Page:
Theresa May promised her deal will not be done ‘at any cost’
Reports of progress – and a thumbs up gesture from Brexit Secretary Dominic Raab as he left – sent the pound soaring amid optimism that a deal will be done by Christmas.
But the EU’s chief negotiator Michel Barnier sounded a grim note, denying agreement was close and suggesting he had not even heard of the latest potential breakthrough on the Irish question.
The key sticking point in exit talks is the “backstop” contingency plan to avoid re-establishing a “hard border” between Ireland and Northern Ireland after Brexit, if a permanent solution has not been found.
Talks are centred on a scheme that would keep the UK in the EU customs union temporarily, avoiding the need for new checks on cross-border trade.
The UK insists any such arrangement cannot trap Britain against its will and there must be a way for it to get out if trade talks with Brussels break down.
Some ministers and MPs further insist that Britain must have the power, without EU approval, to end any customs union membership – a demand Ireland and the EU are resisting.
Today in Downing Street, ministers heard from influential Attorney General Geoffrey Cox that Ireland’s new willingness, expressed in a phone call with Mrs May on Monday, to consider a “review mechanism” to end such an arrangement was a “major” step.
Sources close to talks say it is significant if Europe is prepared to consider giving Britain a way out of the backstop that does not rely on a broader UK-EU relationship being hammered out first.
EU’s chief negotiator Michel Barnier denied that the Brexit deal was done
“Don’t be under the illusion that there isn’t a lot of work to do.”
But it is expected to be complicated and top barrister Mr Cox will now work intensively to find an answer that satisfies both the UK and the EU.
Success could pave the way for swift agreement with the EU on the terms of Britain’s exit next March 29, including Ireland, the divorce Bill and EU citizens’ rights, and then on the next step of finalising a “future framework” outline vision for post-Brexit trade, security and other relationships.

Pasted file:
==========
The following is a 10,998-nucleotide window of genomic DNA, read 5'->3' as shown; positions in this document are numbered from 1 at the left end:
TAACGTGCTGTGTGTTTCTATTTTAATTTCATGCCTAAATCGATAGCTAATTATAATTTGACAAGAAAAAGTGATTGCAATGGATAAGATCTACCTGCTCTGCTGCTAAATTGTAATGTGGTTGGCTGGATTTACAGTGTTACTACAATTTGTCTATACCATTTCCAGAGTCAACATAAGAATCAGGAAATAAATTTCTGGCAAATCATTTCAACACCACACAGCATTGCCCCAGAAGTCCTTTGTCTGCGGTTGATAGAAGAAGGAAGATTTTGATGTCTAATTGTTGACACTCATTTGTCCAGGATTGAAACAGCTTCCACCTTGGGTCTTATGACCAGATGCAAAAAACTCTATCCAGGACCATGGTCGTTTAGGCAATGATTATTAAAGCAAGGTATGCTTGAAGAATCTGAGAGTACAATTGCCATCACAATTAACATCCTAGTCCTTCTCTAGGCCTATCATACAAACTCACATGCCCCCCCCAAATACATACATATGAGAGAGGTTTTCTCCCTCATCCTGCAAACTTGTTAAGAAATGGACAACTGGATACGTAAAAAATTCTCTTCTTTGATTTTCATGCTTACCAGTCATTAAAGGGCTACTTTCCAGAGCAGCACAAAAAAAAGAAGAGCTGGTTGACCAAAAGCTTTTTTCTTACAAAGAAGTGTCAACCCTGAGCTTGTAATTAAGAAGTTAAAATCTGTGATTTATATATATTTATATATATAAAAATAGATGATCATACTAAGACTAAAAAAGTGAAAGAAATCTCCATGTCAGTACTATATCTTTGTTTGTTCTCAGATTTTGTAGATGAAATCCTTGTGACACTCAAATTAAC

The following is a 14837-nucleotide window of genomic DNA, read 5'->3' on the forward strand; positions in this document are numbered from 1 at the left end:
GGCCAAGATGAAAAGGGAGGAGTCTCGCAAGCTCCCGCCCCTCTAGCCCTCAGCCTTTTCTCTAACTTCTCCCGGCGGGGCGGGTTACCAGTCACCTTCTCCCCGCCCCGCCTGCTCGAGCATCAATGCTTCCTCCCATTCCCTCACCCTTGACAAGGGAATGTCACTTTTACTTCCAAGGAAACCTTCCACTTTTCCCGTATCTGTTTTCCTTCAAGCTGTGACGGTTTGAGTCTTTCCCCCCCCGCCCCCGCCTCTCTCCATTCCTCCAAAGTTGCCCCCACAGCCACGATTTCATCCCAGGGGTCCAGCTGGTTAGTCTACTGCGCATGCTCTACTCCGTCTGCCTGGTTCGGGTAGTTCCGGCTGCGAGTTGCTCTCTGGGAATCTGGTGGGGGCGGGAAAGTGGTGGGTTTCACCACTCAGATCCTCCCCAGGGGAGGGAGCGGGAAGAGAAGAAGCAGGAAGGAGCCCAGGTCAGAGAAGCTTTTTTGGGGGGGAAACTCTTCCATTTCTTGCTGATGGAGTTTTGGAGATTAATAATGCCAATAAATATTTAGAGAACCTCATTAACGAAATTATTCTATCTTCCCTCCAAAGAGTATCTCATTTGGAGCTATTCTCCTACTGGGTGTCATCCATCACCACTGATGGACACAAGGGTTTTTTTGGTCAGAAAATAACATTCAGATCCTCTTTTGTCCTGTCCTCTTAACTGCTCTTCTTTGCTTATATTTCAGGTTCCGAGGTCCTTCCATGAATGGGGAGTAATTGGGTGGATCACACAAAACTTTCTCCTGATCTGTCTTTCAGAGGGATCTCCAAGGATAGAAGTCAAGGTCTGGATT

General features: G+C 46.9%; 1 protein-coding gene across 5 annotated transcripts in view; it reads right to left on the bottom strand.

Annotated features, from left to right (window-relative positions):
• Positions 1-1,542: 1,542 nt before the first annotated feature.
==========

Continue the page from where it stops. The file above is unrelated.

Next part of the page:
If Mrs May and the EU can agree those two elements, the package could be approved by EU leaders and voted on in Parliament by Christmas.
But amid speculation a second Cabinet meeting could be called this week to approve divorce proposals, Downing Street cautioned: “Don’t be under the illusion that there isn’t a lot of work to do.”
A deal is to be finalised soon
Mrs May opened the Cabinet session by promising any exit agreement would be put to ministers first, and would depend on sealing a separate “political declaration” on future relations between the UK and the EU.
Her spokesman said: “The Prime Minister said she was confident of reaching a deal.”
But he added: “She said that, while the UK should aim to secure a withdrawal agreement as soon as possible, this would not be done ‘at any cost’.
“She said that, once agreement was reached on a withdrawal agreement, it remains the case that nothing is agreed until everything is agreed and it will be subject to securing an acceptable future framework.”
Irish PM Leo Varadkar yesterday TUES reaffirmed to his own Parliament in Dublin his statement on the telephone with Mrs May on Monday that he could consider “a review clause” for the backstop.
Earlier, Mr Barnier told interviewers: “For now, we are still negotiating and I am not this morning able to tell you that we are close to reaching an agreement.”
Later, in Slovakia, the Frenchman insisted: “The clock is still ticking and we continue the work. Choices have to be made on the British side to finalise this deal.”
He claimed not to recognise talk of “a review clause” for the backstop, telling reporters: ” Don’t believe everything you read.
Irish PM Leo Varadkar said he could consider “a review clause” for the backstop
“We’re willing to consider improvements to the backstop but we need to reach an agreement … Backstop means backstop. “And a backstop cannot have a time-limit. We’ve always said a backstop will stay in place unless and until another solution is found in the context of the future relationship.”
His comments sparked speculation he was irritated by the idea of Mr Varadkar negotiating with Mrs May.
Mr Barnier jealously guards his role of negotiating with Britain on behalf of the bloc of 27 states which are staying in the EU.
International Development Secretary Penny Mordaunt told the Cabinet meeting that voters were not interested in getting regular updates on the talks, like airline passengers who want to hear from the pilot at the start and end of a flight but not in between.
Michael Gove, Environment Secretary
Scotland Secretary David Mundell said passengers might want to hear from the pilot if the flight had not landed long after its due time.
Nervous flyer Michael Gove, the Environment Secretary, quipped that a gin and tonic helped in such situations.
The BBC said it had seen notes purporting to show the Government would try to sell a Brexit deal to MPs and voters.
The mood would be one of “measured success .. not all champagne corks popping”, with Mrs May telling the CBI she had “delivered on the referendum” and business leaders and world leaders lined up “to Tweet support for the deal”.
A Government spokesman countered: “The misspelling and childish language in this document should be enough to make clear it doesn’t represent the Government’s thinking.
“You would expect the Government to have plans for all situations. To be clear: this isn’t one of them.”